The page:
The Best Aristotle Quotes

Quotes from a famous Greek philosopher, Aristotle (384 BC-322 BC ).

Aristotle quotes will inspire and motivate you,and will help you face challenges of life. All these incredible quotes are full of meaning,so take your time and read them carefully to understand them.


“Courage is the first of human qualities because it is the quality which guarantees the others.”

“All paid jobs absorb and degrade the mind.”


“Anybody can become angry – that is easy, but to be angry with the right person and to the right degree and at the right time and for the right purpose, and in the right way – that is not within everybody’s power and is not easy.”


“Fear is pain arising from the anticipation of evil.”


“Pleasure in the job puts perfection in the work.”


“The greatest virtues are those which are most useful to other persons.”


“What it lies in our power to do, it lies in our power not to do.”


“A friend to all is a friend to none.”


“Character may almost be called the most effective means of persuasion.”


“Love is composed of a single soul inhabiting two bodies.”


“Moral excellence comes about as a result of habit. We become just by doing just acts, temperate by doing temperate acts, brave by doing brave acts.”


“My best friend is the man who in wishing me well wishes it for my sake.”


“No one loves the man whom he fears.”


“A great city is not to be confounded with a populous one. ”


“Whosoever is delighted in solitude is either a wild beast or a god.”


“We are what we repeatedly do. Excellence, then, is not an act, but a habit.”


“Change in all things is sweet.”


“Education is the best provision for old age.”


“Friendship is essentially a partnership.”


“Hope is a waking dream.”


“We make war that we may live in peace.”


“Well begun is half done.”


“Bashfulness is an ornament to youth, but a reproach to old age.”


“Bring your desires down to your present means. Increase them only when your increased means permit.”


“Personal beauty is a greater recommendation than any letter of reference.”


“The aim of art is to represent not the outward appearance of things, but their inward significance.”


“Those that know, do. Those that understand, teach.”


“Inferiors revolt in order that they may be equal, and equals that they may be superior. Such is the state of mind which creates revolutions.”


“It is best to rise from life as from a banquet, neither thirsty nor drunken.”


“A sense is what has the power of receiving into itself the sensible forms of things without the matter, in the way in which a piece of wax takes on the impress of a signet-ring without the iron or gold.”


“Wishing to be friends is quick work, but friendship is a slow ripening fruit.”


“For though we love both the truth and our friends, piety requires us to honor the truth first.”


“Good habits formed at youth make all the difference.”


“Friendship is a single soul dwelling in two bodies.”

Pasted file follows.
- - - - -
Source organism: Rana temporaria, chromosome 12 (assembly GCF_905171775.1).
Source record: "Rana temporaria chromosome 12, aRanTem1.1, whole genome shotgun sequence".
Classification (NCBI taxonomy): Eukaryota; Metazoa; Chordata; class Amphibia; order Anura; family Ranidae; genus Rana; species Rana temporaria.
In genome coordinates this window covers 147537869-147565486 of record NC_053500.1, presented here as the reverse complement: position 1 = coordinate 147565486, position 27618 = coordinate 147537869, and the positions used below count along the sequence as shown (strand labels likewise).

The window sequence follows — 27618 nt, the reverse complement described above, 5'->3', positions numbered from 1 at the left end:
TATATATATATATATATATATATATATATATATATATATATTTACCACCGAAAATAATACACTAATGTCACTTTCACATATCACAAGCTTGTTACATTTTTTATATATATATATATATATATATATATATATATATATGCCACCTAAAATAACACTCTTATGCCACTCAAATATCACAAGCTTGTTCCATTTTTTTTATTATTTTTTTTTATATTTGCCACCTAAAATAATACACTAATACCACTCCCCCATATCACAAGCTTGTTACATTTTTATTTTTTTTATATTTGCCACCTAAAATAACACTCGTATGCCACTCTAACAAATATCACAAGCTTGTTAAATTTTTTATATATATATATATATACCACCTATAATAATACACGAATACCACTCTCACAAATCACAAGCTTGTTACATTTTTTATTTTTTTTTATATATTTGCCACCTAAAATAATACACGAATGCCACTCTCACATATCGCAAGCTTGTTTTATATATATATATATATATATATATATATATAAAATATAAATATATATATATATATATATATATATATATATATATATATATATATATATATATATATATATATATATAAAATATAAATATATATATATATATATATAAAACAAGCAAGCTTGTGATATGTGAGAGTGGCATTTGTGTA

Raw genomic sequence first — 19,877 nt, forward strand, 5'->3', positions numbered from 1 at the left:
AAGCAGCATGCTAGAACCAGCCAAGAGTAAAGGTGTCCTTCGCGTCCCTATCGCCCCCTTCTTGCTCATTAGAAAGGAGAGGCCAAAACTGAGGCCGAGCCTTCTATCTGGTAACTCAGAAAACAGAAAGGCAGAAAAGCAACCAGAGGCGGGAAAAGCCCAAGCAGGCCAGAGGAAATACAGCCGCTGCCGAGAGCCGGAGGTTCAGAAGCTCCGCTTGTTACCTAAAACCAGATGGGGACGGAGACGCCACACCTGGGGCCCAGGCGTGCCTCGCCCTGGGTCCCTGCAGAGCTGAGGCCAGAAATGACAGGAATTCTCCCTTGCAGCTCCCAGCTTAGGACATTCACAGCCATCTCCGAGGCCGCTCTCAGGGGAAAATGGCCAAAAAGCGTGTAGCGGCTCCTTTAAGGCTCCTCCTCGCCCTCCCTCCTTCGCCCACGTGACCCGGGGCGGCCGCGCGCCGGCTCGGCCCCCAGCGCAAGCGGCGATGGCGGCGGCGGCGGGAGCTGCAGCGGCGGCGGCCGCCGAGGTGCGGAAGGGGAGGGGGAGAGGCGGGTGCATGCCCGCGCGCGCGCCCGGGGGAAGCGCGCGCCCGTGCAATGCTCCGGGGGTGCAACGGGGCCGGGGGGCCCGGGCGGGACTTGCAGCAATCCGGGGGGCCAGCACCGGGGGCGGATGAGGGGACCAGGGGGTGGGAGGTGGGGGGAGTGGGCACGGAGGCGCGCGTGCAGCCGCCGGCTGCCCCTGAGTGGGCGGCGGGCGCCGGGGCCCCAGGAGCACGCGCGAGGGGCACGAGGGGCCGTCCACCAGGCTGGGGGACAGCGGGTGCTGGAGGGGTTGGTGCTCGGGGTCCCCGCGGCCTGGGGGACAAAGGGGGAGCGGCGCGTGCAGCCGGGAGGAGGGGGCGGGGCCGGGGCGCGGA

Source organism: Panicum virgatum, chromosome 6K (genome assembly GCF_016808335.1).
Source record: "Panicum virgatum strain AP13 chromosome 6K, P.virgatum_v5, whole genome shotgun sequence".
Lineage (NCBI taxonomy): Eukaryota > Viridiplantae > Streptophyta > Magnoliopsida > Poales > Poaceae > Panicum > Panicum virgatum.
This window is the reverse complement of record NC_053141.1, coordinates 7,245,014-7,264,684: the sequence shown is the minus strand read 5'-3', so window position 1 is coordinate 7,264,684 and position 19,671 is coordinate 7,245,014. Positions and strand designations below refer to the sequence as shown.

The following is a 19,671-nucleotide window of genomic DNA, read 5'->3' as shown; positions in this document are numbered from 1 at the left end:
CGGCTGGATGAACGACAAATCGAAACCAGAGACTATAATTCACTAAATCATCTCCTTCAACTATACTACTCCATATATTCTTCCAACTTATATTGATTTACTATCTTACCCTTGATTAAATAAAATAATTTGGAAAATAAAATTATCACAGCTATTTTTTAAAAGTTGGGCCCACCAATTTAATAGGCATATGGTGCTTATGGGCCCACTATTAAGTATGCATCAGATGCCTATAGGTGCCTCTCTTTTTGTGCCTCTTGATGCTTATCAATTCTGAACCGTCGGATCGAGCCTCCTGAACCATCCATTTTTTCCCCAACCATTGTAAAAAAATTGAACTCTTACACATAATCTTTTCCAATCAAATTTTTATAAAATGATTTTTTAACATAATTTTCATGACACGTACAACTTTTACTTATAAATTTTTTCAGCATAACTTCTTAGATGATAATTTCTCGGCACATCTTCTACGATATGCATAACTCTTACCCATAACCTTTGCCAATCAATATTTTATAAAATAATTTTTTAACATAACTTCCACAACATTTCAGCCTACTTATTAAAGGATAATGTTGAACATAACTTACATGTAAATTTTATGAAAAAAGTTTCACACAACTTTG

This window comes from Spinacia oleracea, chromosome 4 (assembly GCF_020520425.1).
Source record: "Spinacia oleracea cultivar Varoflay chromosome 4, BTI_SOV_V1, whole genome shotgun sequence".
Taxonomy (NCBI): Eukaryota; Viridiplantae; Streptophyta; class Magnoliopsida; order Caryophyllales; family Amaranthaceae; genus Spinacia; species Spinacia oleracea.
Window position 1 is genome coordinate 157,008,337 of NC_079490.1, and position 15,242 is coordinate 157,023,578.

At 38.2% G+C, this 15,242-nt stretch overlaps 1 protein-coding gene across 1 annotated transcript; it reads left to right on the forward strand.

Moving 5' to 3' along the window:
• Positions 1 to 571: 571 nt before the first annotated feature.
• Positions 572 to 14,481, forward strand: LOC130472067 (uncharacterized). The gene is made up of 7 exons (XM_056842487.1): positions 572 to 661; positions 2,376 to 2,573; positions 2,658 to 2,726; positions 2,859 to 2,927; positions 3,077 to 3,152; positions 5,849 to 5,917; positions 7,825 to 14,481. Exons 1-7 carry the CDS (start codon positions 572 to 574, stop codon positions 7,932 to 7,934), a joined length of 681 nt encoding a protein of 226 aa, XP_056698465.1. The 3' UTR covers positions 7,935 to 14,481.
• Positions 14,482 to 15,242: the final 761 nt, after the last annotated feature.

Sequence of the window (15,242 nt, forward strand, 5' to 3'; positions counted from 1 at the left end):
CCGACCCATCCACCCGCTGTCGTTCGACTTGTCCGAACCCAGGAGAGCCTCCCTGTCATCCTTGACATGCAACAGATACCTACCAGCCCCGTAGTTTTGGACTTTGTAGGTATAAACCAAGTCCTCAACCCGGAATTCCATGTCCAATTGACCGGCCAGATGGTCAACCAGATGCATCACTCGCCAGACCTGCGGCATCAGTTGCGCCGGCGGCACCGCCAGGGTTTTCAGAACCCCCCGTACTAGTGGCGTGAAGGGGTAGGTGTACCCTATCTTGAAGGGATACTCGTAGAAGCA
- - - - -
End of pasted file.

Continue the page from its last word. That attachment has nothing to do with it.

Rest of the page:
“No one would choose a friendless existence on condition of having all the other things in the world.”


“What the statesman is most anxious to produce is a certain moral character in his fellow citizens, namely a disposition to virtue and the performance of virtuous actions.”


“All human actions have one or more of these seven causes: chance, nature, compulsions, habit, reason, passion, desire.”


“To run away from trouble is a form of cowardice and, while it is true that the suicide braves death, he does it not for some noble object but to escape some ill.”


“Excellence is an art won by training and habituation. We do not act rightly because we have virtue or excellence, but we rather have those because we have acted rightly. We are what we repeatedly do. Excellence, then, is not an act but a habit.”


“It is the mark of an educated mind to be able to entertain a thought without accepting it.”


“We praise a man who feels angry on the right grounds and against the right persons and also in the right manner at the right moment and for the right length of time.”


“Excellence, then, is a state concerned with choice, lying in a mean, relative to us, this being determined by reason and in the way in which the man of practical wisdom would determine it.”


“Dignity consists not in possessing honors, but in the consciousness that we deserve them.”


“I count him braver who overcomes his desires than him who conquers his enemies; for the hardest victory is over self.”


“We must no more ask whether the soul and body are one than ask whether the wax and the figure impressed on it are one.”


“Suffering becomes beautiful when anyone bears great calamities with cheerfulness, not through insensibility but through greatness of mind.”


“The aim of the wise is not to secure pleasure, but to avoid pain.”


“There was never a genius without a tincture of madness.”


“In poverty and other misfortunes of life, true friends are a sure refuge. The young they keep out of mischief; to the old they are a comfort and aid in their weakness, and those in the prime of life they incite to noble deeds.”


“In making a speech one must study three points: first, the means of producing persuasion; second, the language; third the proper arrangement of the various parts of the speech.”

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